There's a lot of automation going on here

With a little bit of invested time, I’ve figured out a nice little process for previewing changes to my site. The technical side of it is a writeup for another day, but it’s too cool to not to talk about here and now.

I start with my local changes on a new branch, pushing it to GitHub. The response includes a link to create a new pull request.

git push -u origin HEAD
# remote:
# remote: Create a pull request for 'disable-analytics-in-preview' on GitHub by visiting:
# remote:
# remote:
# To
#  * [new branch]      HEAD -> disable-analytics-in-preview
# Branch 'disable-analytics-in-preview' set up to track remote branch 'disable-analytics-in-preview' from 'origin'.

The commit message determines the pull request’s title. Referencing an open issue in the PR’s description makes the two pages reference each other.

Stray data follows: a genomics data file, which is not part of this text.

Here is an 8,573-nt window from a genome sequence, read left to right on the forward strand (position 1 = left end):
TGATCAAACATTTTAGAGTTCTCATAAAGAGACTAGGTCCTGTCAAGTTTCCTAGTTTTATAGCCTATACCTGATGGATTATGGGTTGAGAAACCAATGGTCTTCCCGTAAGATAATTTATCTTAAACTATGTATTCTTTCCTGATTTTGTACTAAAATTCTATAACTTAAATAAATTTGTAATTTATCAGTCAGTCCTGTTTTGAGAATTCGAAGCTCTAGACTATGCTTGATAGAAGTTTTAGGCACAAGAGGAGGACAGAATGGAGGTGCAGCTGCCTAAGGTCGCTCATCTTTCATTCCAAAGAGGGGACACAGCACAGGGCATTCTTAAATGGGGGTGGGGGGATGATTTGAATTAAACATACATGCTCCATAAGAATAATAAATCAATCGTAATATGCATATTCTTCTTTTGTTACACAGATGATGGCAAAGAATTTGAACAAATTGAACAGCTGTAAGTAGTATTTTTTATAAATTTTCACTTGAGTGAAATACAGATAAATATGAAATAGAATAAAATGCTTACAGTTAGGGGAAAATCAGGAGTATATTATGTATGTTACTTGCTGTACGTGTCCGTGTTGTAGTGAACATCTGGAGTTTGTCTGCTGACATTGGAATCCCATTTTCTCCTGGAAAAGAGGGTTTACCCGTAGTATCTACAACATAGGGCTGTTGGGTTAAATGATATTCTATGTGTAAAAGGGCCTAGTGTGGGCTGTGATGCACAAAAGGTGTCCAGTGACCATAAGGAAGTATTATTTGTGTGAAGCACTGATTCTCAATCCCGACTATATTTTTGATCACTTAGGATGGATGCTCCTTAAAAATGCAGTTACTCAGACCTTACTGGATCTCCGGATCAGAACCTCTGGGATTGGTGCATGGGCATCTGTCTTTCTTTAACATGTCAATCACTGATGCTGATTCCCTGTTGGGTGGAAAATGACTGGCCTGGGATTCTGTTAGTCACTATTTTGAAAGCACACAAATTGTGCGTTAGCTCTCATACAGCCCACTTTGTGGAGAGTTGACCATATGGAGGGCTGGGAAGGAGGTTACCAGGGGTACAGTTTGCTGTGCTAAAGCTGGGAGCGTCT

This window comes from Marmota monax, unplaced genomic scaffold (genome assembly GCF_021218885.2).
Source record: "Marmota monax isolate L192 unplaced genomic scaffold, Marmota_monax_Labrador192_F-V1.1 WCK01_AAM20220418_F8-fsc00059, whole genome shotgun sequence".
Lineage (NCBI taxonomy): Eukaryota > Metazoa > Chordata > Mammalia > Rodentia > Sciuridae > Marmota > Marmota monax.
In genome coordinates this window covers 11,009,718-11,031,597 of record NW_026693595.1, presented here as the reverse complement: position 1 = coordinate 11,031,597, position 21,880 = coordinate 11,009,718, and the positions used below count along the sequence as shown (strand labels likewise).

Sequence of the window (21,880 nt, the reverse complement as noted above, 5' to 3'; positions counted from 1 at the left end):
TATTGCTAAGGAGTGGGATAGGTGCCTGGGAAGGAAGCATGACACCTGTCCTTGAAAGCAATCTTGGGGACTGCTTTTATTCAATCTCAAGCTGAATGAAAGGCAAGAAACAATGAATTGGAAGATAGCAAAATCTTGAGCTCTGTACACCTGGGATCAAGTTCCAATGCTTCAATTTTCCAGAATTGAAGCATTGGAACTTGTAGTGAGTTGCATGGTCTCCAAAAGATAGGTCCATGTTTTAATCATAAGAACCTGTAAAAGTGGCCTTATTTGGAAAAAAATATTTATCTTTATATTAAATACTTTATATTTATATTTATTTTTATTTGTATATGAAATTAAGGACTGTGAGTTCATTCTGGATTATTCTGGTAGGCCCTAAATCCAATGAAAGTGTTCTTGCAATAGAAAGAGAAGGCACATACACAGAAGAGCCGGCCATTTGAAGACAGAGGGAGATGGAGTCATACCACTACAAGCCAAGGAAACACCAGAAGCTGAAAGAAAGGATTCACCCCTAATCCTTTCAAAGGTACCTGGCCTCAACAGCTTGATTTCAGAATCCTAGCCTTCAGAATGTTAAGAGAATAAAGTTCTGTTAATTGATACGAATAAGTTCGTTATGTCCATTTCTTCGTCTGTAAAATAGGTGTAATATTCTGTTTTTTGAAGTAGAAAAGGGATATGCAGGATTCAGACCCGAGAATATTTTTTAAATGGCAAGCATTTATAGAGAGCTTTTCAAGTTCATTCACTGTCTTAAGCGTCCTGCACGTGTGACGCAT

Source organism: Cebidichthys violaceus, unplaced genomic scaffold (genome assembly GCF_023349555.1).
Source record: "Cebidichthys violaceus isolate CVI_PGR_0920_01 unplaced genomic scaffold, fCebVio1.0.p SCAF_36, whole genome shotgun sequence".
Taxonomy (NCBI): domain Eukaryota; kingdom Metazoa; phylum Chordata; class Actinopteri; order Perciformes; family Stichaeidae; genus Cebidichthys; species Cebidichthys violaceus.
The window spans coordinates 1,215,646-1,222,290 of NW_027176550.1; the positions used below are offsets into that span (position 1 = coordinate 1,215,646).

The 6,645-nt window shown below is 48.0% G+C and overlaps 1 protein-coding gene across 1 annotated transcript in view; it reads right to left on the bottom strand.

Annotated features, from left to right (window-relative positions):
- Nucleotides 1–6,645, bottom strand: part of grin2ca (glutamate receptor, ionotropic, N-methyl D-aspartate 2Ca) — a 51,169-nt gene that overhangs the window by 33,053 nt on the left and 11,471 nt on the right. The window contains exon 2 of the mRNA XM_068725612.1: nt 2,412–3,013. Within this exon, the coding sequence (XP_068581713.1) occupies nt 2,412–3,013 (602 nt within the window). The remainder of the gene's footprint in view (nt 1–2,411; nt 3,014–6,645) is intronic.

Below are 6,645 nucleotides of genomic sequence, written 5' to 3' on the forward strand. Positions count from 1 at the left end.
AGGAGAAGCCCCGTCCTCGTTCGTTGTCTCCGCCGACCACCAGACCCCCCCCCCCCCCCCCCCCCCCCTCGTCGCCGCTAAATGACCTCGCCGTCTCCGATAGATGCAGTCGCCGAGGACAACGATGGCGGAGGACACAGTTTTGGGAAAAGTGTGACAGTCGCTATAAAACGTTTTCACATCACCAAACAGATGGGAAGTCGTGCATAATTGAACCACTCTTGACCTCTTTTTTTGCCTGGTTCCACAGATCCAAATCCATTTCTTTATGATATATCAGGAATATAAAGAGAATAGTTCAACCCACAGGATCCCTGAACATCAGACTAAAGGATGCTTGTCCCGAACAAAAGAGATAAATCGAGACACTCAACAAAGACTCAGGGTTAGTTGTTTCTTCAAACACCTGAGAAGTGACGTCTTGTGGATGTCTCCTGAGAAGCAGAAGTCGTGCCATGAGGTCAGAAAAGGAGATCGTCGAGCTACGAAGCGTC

PR opened. A workflow I’ve made with GitHub Actions kicks off, and my changes are deployed to a preview domain. A link to the deployment is included with the pull request.

PR merged. The same workflow kicks off and cleans up the deployed preview, marking it as inactive. The merged branch is deleted. Since the description a reference to “close #41”, the corresponding issue is also closed. 1

It’s kinda amazing how much of a breeze previewing is for me now, only ever a pull request away. GitHub’s developer experience really shines here too.

Screenshot from a merged pull request on GitHub, titled “Don’t include analytics in main site”. A deployment is created and later marked as inactive. The source branch is deleted after the pull request is merged.

1 Fun fact: GitHub doesn’t like it when you close 100 issues at once with a single pull request.